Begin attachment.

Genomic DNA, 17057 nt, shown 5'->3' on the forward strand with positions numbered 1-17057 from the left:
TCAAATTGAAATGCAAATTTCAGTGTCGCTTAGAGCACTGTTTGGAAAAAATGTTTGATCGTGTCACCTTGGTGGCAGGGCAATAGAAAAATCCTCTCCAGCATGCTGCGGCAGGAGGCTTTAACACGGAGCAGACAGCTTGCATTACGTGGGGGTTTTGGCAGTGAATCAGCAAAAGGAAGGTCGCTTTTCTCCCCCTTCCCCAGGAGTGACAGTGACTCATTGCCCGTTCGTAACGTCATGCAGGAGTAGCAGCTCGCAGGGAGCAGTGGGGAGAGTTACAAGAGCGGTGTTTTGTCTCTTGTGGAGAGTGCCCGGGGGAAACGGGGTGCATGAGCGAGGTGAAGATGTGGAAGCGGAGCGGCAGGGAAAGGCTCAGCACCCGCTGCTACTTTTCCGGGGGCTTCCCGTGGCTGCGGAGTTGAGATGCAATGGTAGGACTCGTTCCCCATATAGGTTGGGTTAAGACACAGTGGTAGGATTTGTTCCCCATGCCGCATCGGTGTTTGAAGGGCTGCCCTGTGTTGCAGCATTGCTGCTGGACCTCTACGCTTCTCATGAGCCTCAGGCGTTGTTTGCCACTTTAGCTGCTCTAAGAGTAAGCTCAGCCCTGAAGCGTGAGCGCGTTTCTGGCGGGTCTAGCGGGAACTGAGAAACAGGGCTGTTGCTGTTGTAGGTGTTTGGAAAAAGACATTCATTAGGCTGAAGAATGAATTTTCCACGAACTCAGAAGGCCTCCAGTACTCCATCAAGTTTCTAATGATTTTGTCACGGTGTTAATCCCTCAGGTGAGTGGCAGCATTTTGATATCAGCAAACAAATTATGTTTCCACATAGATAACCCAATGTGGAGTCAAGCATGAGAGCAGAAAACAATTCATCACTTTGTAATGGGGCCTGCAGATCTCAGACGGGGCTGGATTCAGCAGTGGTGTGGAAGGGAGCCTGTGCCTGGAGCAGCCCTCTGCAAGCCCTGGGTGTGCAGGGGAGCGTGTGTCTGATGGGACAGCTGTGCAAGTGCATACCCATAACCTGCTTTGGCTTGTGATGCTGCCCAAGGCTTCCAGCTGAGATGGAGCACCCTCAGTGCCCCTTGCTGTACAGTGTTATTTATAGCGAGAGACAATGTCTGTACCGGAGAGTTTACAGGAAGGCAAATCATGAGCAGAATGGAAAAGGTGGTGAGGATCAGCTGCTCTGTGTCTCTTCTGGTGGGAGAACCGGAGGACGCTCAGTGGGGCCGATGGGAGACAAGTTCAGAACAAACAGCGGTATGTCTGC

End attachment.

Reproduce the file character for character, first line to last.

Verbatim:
Genomic DNA, 17057 nt, shown 5'->3' on the forward strand with positions numbered 1-17057 from the left:
TCAAATTGAAATGCAAATTTCAGTGTCGCTTAGAGCACTGTTTGGAAAAAATGTTTGATCGTGTCACCTTGGTGGCAGGGCAATAGAAAAATCCTCTCCAGCATGCTGCGGCAGGAGGCTTTAACACGGAGCAGACAGCTTGCATTACGTGGGGGTTTTGGCAGTGAATCAGCAAAAGGAAGGTCGCTTTTCTCCCCCTTCCCCAGGAGTGACAGTGACTCATTGCCCGTTCGTAACGTCATGCAGGAGTAGCAGCTCGCAGGGAGCAGTGGGGAGAGTTACAAGAGCGGTGTTTTGTCTCTTGTGGAGAGTGCCCGGGGGAAACGGGGTGCATGAGCGAGGTGAAGATGTGGAAGCGGAGCGGCAGGGAAAGGCTCAGCACCCGCTGCTACTTTTCCGGGGGCTTCCCGTGGCTGCGGAGTTGAGATGCAATGGTAGGACTCGTTCCCCATATAGGTTGGGTTAAGACACAGTGGTAGGATTTGTTCCCCATGCCGCATCGGTGTTTGAAGGGCTGCCCTGTGTTGCAGCATTGCTGCTGGACCTCTACGCTTCTCATGAGCCTCAGGCGTTGTTTGCCACTTTAGCTGCTCTAAGAGTAAGCTCAGCCCTGAAGCGTGAGCGCGTTTCTGGCGGGTCTAGCGGGAACTGAGAAACAGGGCTGTTGCTGTTGTAGGTGTTTGGAAAAAGACATTCATTAGGCTGAAGAATGAATTTTCCACGAACTCAGAAGGCCTCCAGTACTCCATCAAGTTTCTAATGATTTTGTCACGGTGTTAATCCCTCAGGTGAGTGGCAGCATTTTGATATCAGCAAACAAATTATGTTTCCACATAGATAACCCAATGTGGAGTCAAGCATGAGAGCAGAAAACAATTCATCACTTTGTAATGGGGCCTGCAGATCTCAGACGGGGCTGGATTCAGCAGTGGTGTGGAAGGGAGCCTGTGCCTGGAGCAGCCCTCTGCAAGCCCTGGGTGTGCAGGGGAGCGTGTGTCTGATGGGACAGCTGTGCAAGTGCATACCCATAACCTGCTTTGGCTTGTGATGCTGCCCAAGGCTTCCAGCTGAGATGGAGCACCCTCAGTGCCCCTTGCTGTACAGTGTTATTTATAGCGAGAGACAATGTCTGTACCGGAGAGTTTACAGGAAGGCAAATCATGAGCAGAATGGAAAAGGTGGTGAGGATCAGCTGCTCTGTGTCTCTTCTGGTGGGAGAACCGGAGGACGCTCAGTGGGGCCGATGGGAGACAAGTTCAGAACAAACAGCGGTATGTCTGC